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Muller's Ratchet and Mutational Meltdowns
W. Gabriel, M. Lynch and R. Burger
Vol. 47, No. 6 (Dec., 1993), pp. 1744-1757
Published by: Society for the Study of Evolution
Stable URL: http://www.jstor.org/stable/2410218
Page Count: 14
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We extend our earlier work on the role of deleterious mutations in the extinction of obligately asexual populations. First, we develop analytical models for mutation accumulation that obviate the need for time-consuming computer simulations in certain ranges of the parameter space. When the number of mutations entering the population each generation is fairly high, the number of mutations per individual and the mean time to extinction can be predicted using classical approaches in quantitative genetics. However, when the mutation rate is very low, a fixation-probability approach is quite effective. Second, we show that an intermediate selection coefficient (s) minimizes the time to extinction. The critical value of s can be quite low, and we discuss the evolutionary implications of this, showing that increased sensitivity to mutation and loss of capacity for DNA repair can be selectively advantageous in asexual organisms. Finally, we consider the consequences of the mutational meltdown for the extinction of mitochondrial lineages in sexual species.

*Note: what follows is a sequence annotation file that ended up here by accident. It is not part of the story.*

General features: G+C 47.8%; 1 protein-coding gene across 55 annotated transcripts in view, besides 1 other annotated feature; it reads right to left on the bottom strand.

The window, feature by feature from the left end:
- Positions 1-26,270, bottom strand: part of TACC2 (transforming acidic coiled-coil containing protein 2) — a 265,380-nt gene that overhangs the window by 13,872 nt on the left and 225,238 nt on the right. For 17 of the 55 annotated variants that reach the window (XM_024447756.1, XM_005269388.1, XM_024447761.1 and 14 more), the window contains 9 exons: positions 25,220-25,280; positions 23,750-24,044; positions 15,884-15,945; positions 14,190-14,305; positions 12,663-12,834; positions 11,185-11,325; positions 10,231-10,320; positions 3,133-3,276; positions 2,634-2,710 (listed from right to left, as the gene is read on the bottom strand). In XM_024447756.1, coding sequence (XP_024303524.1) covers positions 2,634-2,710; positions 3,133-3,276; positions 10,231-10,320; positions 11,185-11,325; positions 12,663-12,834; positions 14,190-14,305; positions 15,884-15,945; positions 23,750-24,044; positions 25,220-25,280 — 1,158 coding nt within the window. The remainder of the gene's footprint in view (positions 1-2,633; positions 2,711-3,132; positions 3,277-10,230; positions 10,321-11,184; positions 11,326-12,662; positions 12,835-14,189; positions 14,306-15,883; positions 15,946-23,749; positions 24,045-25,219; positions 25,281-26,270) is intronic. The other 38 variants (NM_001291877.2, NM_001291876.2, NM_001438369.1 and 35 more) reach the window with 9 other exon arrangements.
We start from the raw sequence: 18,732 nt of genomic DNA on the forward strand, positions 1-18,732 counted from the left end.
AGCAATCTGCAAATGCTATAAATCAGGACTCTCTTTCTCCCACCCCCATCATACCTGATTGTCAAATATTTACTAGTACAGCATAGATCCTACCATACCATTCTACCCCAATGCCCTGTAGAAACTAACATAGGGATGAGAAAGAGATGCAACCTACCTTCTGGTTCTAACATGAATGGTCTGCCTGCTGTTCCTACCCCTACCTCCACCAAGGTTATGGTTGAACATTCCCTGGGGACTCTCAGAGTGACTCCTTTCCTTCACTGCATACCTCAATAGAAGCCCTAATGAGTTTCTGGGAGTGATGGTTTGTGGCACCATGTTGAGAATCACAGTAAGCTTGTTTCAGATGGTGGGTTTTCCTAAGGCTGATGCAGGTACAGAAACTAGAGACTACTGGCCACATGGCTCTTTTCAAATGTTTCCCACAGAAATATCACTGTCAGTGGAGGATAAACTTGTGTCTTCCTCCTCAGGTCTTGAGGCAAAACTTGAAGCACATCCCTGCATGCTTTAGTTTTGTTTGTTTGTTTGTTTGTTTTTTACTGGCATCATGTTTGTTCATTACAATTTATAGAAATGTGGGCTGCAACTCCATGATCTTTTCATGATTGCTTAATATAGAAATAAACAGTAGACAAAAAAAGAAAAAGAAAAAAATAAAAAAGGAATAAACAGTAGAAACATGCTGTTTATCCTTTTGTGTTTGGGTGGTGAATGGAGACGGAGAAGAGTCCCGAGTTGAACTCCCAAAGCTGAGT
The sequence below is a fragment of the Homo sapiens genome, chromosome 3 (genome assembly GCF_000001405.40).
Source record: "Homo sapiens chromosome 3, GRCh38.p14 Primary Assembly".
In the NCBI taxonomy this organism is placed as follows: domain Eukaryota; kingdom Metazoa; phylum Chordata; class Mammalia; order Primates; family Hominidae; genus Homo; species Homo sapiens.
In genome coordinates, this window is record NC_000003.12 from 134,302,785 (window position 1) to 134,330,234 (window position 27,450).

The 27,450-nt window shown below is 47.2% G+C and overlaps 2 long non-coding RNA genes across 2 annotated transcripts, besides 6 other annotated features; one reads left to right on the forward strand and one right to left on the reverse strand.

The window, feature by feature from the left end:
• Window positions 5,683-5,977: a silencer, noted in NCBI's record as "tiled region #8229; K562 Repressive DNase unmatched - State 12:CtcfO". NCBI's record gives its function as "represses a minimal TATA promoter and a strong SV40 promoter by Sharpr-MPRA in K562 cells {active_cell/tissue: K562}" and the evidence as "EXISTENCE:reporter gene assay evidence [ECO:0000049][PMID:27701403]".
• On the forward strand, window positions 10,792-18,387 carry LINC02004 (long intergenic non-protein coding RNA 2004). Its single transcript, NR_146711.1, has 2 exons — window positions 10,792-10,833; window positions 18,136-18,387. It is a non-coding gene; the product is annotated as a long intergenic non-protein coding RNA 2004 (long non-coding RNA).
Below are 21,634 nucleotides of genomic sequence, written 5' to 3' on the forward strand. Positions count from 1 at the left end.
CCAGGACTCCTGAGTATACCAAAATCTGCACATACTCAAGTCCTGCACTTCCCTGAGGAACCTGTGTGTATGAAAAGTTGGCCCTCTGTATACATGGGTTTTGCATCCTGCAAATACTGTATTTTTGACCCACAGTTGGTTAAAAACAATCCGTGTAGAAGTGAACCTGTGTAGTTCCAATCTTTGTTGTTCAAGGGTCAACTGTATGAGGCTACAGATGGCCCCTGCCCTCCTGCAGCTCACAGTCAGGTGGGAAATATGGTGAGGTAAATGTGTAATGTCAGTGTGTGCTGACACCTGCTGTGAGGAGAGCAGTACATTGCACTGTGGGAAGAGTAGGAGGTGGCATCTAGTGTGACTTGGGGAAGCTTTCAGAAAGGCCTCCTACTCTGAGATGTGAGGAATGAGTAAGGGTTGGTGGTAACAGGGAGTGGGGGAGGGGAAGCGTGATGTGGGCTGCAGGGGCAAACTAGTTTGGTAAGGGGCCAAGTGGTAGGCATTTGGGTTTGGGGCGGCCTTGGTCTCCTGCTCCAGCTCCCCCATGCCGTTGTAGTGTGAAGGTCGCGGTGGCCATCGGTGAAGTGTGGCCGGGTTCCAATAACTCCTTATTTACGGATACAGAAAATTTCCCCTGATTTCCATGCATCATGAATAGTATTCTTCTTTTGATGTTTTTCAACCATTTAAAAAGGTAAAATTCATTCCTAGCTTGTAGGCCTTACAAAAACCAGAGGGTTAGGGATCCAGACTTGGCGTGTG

Evolution © 1993 Society for the Study of Evolution